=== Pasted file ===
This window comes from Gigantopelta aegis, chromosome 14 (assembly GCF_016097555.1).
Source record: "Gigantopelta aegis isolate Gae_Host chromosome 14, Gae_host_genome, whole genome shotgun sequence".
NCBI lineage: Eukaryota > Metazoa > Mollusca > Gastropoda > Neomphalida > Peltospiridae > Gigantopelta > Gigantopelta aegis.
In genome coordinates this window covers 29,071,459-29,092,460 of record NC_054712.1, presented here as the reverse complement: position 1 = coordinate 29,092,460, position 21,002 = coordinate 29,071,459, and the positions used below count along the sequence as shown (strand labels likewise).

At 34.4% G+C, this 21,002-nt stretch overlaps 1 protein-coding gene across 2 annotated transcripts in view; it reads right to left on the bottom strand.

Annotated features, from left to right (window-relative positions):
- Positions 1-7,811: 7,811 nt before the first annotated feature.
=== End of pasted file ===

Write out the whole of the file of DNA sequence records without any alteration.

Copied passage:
This window comes from Gigantopelta aegis, chromosome 14 (assembly GCF_016097555.1).
Source record: "Gigantopelta aegis isolate Gae_Host chromosome 14, Gae_host_genome, whole genome shotgun sequence".
NCBI lineage: Eukaryota > Metazoa > Mollusca > Gastropoda > Neomphalida > Peltospiridae > Gigantopelta > Gigantopelta aegis.
In genome coordinates this window covers 29,071,459-29,092,460 of record NC_054712.1, presented here as the reverse complement: position 1 = coordinate 29,092,460, position 21,002 = coordinate 29,071,459, and the positions used below count along the sequence as shown (strand labels likewise).

At 34.4% G+C, this 21,002-nt stretch overlaps 1 protein-coding gene across 2 annotated transcripts in view; it reads right to left on the bottom strand.

Annotated features, from left to right (window-relative positions):
- Positions 1-7,811: 7,811 nt before the first annotated feature.